As Albert Einstein said: “If you can’t explain it simply, you don’t understand it well enough.”
Presenting data effectively is a crucial skill in today’s data-driven world. Whether you’re delivering a business report, an academic presentation, or sharing insights with colleagues, how you present your data can significantly impact how well it is understood and received.
A clear and well delivered presentation also increases your credibility, which means the audience is more likely to understand and trust what you say, and act on your recommendations as a result.
Reporting and presenting data is often considered the ‘last step’ of the process, but this doesn’t mean it’s of any lesser importance – nothing could be further from the truth!
Whilst a compelling presentation may have data in it, data alone doesn’t guarantee a good presentation. It’s all about how the data is presented, and the quickest way to confuse an audience is by sharing too many details at once. However, all too often we get tangled up in the complexities and when we provide too much detail we confuse our audience and therefore fail to convince them.
So how can you present data like a pro? Here are 10 tips on how to present data better, that we cover in our training course, Presenting with Impact for Data Professionals:
- Define Clear Objectives: Start by defining the objectives of your presentation. What message do you want to convey with the data? Knowing your end goal will help you structure the presentation effectively and allow you to know what to keep in and what to edit out.
- Know Your Audience: Before you begin, consider who will be viewing your data. Tailor your presentation to their knowledge level, interests, and needs. This will make the presentation more relevant and keep them engaged. What do they already know about the subject, and what do they need to learn from your data?
- Provide Context: Help your audience understand why the data is important and how it relates to their role, interests, or decisions. Data without context is often meaningless. Explain the background, methodology, and significance of your data so your audience can trust and understand the impact of the findings.
- Storytelling: Stories are engaging and help to bring the audience on a journey with you. Organise your data into a narrative. Start with an engaging introduction, present the data as evidence, and conclude with insights or recommendations. A compelling story makes your data memorable and relatable (check out our blog on Data Storytelling).
- Choose the Right Visualisations: Different data types require different visual representations. Common types include bar charts, line graphs, pie charts, scatter plots, and heatmaps. Select the one that best conveys your data’s message. For example, use a bar chart for comparisons and a line graph for showing trends over time.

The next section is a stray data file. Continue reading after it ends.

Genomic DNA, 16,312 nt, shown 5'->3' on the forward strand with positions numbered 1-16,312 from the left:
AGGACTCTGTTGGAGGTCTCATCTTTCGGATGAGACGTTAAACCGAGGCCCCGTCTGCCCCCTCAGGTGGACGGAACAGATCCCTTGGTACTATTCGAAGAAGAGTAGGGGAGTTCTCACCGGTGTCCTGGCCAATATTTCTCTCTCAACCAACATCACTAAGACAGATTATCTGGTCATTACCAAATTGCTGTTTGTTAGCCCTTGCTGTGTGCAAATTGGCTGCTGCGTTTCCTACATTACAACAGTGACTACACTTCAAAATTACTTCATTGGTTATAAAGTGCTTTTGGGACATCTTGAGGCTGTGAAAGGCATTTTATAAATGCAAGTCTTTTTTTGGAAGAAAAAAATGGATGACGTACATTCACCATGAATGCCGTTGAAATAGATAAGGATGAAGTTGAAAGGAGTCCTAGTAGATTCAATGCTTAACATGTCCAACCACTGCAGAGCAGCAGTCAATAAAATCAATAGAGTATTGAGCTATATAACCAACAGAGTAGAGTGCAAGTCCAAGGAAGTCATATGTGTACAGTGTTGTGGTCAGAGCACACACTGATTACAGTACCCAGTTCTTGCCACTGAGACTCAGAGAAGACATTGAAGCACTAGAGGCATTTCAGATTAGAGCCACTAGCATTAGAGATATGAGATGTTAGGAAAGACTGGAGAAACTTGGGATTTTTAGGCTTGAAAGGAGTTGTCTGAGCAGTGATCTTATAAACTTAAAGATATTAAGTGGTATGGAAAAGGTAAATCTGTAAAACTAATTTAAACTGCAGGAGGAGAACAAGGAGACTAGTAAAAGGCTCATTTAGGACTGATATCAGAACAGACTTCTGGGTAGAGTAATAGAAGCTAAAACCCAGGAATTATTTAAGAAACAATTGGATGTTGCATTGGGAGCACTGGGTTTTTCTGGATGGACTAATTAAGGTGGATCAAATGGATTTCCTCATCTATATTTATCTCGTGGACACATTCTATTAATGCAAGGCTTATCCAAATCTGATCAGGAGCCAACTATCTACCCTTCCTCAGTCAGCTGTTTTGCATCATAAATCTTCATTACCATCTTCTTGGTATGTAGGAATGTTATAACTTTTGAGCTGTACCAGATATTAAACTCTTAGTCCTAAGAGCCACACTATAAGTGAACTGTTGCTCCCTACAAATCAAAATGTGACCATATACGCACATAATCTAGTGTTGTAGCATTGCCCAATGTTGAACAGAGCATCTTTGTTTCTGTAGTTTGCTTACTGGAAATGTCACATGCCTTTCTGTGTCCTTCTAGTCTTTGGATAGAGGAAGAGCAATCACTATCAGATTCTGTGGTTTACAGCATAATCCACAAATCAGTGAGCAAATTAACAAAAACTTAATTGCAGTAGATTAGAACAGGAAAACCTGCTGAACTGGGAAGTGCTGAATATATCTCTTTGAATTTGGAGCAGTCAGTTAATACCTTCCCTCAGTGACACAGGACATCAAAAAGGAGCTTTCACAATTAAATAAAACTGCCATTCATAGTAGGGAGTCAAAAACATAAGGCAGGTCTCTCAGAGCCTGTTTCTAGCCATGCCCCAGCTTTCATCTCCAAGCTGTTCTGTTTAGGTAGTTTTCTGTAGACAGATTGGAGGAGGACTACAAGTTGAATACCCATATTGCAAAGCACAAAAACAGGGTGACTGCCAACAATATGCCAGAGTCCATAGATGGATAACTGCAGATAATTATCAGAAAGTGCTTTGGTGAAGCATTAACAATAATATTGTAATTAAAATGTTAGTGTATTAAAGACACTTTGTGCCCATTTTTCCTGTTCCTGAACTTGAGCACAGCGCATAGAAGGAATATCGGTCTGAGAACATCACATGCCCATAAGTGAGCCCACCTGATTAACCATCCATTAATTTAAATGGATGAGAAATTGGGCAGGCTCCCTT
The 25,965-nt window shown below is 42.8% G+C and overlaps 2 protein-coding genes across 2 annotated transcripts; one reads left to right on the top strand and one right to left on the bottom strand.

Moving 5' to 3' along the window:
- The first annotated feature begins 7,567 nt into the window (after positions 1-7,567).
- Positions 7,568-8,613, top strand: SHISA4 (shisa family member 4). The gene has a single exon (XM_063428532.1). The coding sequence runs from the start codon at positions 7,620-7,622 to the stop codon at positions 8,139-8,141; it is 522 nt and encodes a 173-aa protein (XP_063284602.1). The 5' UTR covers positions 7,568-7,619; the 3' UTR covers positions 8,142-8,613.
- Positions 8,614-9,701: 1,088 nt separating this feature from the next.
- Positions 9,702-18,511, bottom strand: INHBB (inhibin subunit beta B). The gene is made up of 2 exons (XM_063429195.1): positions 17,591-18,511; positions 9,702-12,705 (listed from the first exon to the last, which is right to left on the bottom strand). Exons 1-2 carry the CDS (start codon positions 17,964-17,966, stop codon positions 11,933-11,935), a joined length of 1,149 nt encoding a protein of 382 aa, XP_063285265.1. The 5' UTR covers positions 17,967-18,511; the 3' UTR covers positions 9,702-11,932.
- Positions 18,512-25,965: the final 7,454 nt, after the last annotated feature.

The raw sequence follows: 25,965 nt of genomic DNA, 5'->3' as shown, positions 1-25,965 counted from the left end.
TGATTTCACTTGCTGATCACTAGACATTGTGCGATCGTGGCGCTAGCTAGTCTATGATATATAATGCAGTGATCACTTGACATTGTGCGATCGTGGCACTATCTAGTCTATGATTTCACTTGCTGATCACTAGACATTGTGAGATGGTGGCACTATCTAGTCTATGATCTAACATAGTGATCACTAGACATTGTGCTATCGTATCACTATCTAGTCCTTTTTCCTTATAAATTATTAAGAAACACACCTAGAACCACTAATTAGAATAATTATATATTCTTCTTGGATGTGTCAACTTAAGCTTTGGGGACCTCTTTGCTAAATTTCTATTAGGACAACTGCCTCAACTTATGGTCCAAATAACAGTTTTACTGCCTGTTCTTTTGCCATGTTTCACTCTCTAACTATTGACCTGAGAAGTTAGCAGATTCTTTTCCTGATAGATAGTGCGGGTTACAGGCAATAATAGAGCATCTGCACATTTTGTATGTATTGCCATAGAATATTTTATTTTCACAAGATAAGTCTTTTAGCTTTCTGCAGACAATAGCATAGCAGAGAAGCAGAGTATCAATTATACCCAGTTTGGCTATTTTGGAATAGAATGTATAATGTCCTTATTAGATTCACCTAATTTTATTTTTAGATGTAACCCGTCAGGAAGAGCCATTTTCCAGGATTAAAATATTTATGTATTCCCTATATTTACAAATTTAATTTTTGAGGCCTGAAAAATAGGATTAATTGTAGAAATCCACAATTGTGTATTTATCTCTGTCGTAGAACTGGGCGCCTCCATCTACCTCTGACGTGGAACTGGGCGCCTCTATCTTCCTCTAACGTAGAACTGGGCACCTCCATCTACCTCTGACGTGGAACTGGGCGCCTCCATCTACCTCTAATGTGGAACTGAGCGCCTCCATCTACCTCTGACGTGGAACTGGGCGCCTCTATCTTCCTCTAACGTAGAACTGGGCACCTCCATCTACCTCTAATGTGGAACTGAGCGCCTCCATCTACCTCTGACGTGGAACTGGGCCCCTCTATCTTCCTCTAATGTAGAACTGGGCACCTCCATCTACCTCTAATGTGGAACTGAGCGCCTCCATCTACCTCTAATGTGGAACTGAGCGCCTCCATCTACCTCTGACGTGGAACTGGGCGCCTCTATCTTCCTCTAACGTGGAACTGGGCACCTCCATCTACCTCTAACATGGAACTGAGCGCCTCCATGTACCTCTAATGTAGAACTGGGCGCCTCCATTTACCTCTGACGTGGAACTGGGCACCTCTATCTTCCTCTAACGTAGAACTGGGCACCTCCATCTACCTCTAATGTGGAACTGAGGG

- Use Design Thoughtfully: Maintain consistency in design, fonts and colours throughout your presentation. This ensures coherence and helps the audience focus on the content. Colour can enhance or detract from your data presentation, depending on how it’s used. Use it sparingly to highlight key points or to differentiate categories. Ensure colours are easily distinguishable and consider colour-blindness issues.
- Keep it Simple: Avoid clutter and complexity. Your audience should be able to understand your data at a glance. Remove unnecessary details that don’t contribute to the main message. Labels, titles, and captions are essential for guiding your audience. Ensure all axes, data points, and elements are labeled clearly and include units of measurement where applicable. Run the 10 second test with someone; “what’s my slide telling you?”
- Interactivity: If your audience is interacting with your presentation, they are by default more engaged, and more likely to remember what you have said. Think about how you can use polls, include exercises or ask questions to help create greater interaction and engagement.
- Practice, Feedback and Questions: Practice your presentation multiple times to ensure a smooth delivery. Seek feedback from colleagues, mentors, or peers to identify areas for improvement. Though you can record yourself, it’s often hard for you to provide a truly objective view on your content or delivery as you’re just too close to the topic. But if others views aren’t an option, your recording may highlight some main changes, and helps with timing planning. Also, be prepared to answer questions, so try to anticipate potential queries and have relevant information ready.
- Test Your Presentation and Set-up: Before the actual presentation, test your visuals on different screens and devices to ensure they display correctly. On the day, plan in time to make sure your tech is working correctly, such as having suitable signal strength for a virtual presentation, and there’s no software updates about to run just as you want to begin.
In conclusion, effective data presentation involves careful planning, thoughtful design, and clear communication. By understanding your audience, defining objectives, choosing appropriate visualizations, and providing context, you can present data in a way that engages, informs, and persuades your audience effectively.
And remember that practice and feedback are both key to improving your data presentation skills over time. As Gary Player, the famous golfer once said “The more I practice, the luckier I get”.
If you found this article useful and would like to know more about how to get your data presentations resonating with your audience to drive action and change, check out our course Presenting with Impact for Data Professionals or contact email@example.com
About Tony Lamb
Tony Lamb is a Director of Nua Training and Lamb Direct Consulting Ltd. He has over 30 years’ experience of launching and running data businesses and building high performing teams. His last inhouse role was as Head of Data Strategy at Royal Mail.